Saw them again in the late 70's, in San Diego at the Sports Arena (I was in the Navy at that time, and stationed in San Diego) and again when I went home on leave later that year at KC's Municipal Auditorium. They'd gotten a little "show-business" at that point with the lasers and the Godzilla thing going, and the act had gotten a little hokier, but the core tunes (the aforementioned "May", "Stairway to the Stars, which opened the San Diego show, and others) were spot on, and the band was as tight as ever. I remember the San Diego show was a three band gig, with Head East and Black Oak Arkansas as opening acts. Black Oak also opened in KC, but I don't remember whether Head East played KC or not. These shows were in the '78 timeframe. A side note about Municipal Auditorium...I saw the Stones there in '72 with Stevie Wonder as the opening act. $6.50 US for a ticket. Can you dig that?? How much you figure that ticket would cost today???
Haven't seen the band since then, and sort of lost track of them, but - on that one night in December of 1974 they were truly a rock and roll force that really defined for me the heavy metal musical genre circa mid '70's.
In the mid and late 70s I was young, single, and had a good job. Living near Chicago I had the opportunity to see almost every major act that was on tour. I guess that probably doesn't surprise anyone, but there were also a lot of times that the huge national acts would perform at smaller venues in Indiana.
Some of these, particularly the ones held at the Hammond Civic Center in Hammond, IN, allowed fans the opportunity to see the bands up close and personal. The stage at the Civic Center was only about 2 feet off the ground. We would usually go in big groups of 6-12 of us, mostly guys, but often take girlfriends. We'd get there early and stake out are position in front of the stage. I'm talking right in FRONT of the stage. When the bands came out, the front man would be no more than 4-6 feet in front of us. We would actually smoke joints and blow the smoke into the singers' faces. I swear this is true. I think we may have at times passed the spliffs right up onto the stage, but hazy memories here, like a lot of things I've seen and done, I wonder myself if I imagined this part.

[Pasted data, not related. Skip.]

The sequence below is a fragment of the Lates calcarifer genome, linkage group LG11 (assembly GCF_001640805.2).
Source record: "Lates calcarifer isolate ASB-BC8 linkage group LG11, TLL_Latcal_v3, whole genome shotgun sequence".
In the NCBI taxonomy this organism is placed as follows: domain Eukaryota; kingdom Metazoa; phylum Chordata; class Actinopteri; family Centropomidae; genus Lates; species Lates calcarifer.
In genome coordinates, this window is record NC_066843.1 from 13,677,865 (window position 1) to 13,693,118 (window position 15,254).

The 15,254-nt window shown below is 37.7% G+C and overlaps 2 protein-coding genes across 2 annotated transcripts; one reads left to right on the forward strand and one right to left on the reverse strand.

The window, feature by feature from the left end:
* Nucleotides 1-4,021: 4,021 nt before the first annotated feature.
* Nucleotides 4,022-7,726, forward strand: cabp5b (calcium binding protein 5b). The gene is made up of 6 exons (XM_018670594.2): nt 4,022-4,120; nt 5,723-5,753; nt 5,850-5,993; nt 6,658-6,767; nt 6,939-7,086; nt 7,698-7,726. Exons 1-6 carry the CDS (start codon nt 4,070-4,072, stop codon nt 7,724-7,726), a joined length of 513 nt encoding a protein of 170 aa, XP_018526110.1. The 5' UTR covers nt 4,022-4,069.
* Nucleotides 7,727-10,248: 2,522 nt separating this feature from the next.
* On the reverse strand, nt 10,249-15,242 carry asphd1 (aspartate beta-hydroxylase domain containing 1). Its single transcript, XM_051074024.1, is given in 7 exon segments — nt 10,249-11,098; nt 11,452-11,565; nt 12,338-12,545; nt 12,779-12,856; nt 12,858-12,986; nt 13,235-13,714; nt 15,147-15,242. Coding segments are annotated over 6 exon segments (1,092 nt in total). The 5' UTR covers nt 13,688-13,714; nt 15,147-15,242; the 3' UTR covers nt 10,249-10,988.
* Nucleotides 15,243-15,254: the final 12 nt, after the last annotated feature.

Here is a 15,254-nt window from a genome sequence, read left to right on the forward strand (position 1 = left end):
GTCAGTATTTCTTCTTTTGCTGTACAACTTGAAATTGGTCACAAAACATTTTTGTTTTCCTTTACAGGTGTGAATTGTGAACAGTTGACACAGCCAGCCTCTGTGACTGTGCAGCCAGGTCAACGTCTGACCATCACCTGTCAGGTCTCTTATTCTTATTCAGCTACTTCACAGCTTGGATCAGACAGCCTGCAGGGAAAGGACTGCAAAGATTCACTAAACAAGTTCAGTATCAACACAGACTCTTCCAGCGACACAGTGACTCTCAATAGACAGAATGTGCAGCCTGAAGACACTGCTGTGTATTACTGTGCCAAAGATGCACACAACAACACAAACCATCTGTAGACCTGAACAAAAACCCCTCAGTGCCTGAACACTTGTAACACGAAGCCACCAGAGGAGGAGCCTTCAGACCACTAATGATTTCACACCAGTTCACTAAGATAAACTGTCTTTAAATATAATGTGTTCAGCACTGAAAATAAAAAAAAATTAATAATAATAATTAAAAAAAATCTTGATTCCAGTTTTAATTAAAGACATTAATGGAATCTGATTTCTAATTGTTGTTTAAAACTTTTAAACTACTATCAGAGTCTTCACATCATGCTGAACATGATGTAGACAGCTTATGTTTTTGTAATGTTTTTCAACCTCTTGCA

The Hammond Civic Center - a large cavernous building - is ancient now, hell it was old at the time. With the low stage, which I think was set up and taken back down, non permanent, It was more like attending a party with the band then actually being in the audience. This place seldom seems concerts anymore, I think local residents now bitch about traffic and noise, hosts mainly sporting events, pro-wrestling, boxing, ultimate fighting tourneys, and circuses. With it's high ceilings they can even have trapeze and high-wire acts. I really doubt if the acoustics are the best, but don't know for sure due to the sheer volume those rock bands belted out.
I know BOC played the Hammond Civic Center in the 70s with there incredible laser shows. I sure wished I'd have kept those ticket stubs! We used to go see all the big rock shows in those days, I've seen so many bands in so many combinations that I really have lost track of it all. The only info on BOC at the Civic Center I have I got from a web site archive of the old WLS radio station in Chicago which states that BOC played the Hammond Civic Center on Oct 14, 1977. I know I must have seen this show. I also know I saw BOC at the Civic Center sometime between 1978-80. Wish I could be more specific.